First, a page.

Cookies on this website
We use cookies to ensure that we give you the best experience on our website. If you click 'Continue' we'll assume that you are happy to receive all cookies and you won't see this message again. Click 'Find out more' for information on how to change your cookie settings.

A short form of the Interpretation of Breathing Problems Questionnaire (the IBPQ-S) was developed in 30 patients with chronic obstructive pulmonary disease (COPD). It was then used to test specific hypotheses, derived from Clark's cognitive model of panic (D. Clark, 1986). Findings indicated that IBPQ-S catastrophic cognitions were related to anxiety triggered by COPD symptoms but not to general anxiety, or to panic. Severity of IBPQ-S catastrophic cognitions contributed unique variance to the prediction of anxiety triggered by COPD symptoms (in safe and unsafe situations), and to the prediction of behavioral avoidance in unsafe situations. In all 3 cases IBPQ-S cognitive variables added significant incremental variance beyond that explained by disease, demographic variables, and the Agoraphobic Cognitions Questionnaire. The measure also has promising psychometric properties. The findings are consistent with Clark's model; they highlight the importance of catastrophic cognitions in COPD-related anxiety.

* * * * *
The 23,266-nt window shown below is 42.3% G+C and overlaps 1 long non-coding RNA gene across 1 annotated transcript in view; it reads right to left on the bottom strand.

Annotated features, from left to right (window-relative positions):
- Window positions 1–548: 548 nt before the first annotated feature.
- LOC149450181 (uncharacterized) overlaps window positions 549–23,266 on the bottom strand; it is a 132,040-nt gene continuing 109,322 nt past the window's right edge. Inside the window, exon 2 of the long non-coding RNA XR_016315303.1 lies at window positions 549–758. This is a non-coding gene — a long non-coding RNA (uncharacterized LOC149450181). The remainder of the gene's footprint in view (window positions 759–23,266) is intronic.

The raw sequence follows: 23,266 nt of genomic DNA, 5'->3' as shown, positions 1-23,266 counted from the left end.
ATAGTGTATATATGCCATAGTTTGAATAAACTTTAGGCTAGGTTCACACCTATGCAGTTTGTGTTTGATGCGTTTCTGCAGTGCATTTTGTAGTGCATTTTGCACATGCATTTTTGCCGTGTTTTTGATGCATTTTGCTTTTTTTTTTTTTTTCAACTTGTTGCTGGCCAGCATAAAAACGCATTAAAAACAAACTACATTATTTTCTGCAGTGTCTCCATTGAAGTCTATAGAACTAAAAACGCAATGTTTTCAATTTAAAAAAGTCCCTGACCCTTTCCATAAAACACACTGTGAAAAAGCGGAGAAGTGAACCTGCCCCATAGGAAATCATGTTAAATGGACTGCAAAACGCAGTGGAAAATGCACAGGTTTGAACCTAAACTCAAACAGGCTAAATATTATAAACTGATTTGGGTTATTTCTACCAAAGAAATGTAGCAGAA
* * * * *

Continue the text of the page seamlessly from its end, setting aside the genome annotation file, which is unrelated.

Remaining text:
Original publication

DOI

10.1023/A:1013854023665

Type

Journal article

Journal

Cognitive Therapy and Research

Publication Date

01/02/2002

Volume

26

Pages

143 - 155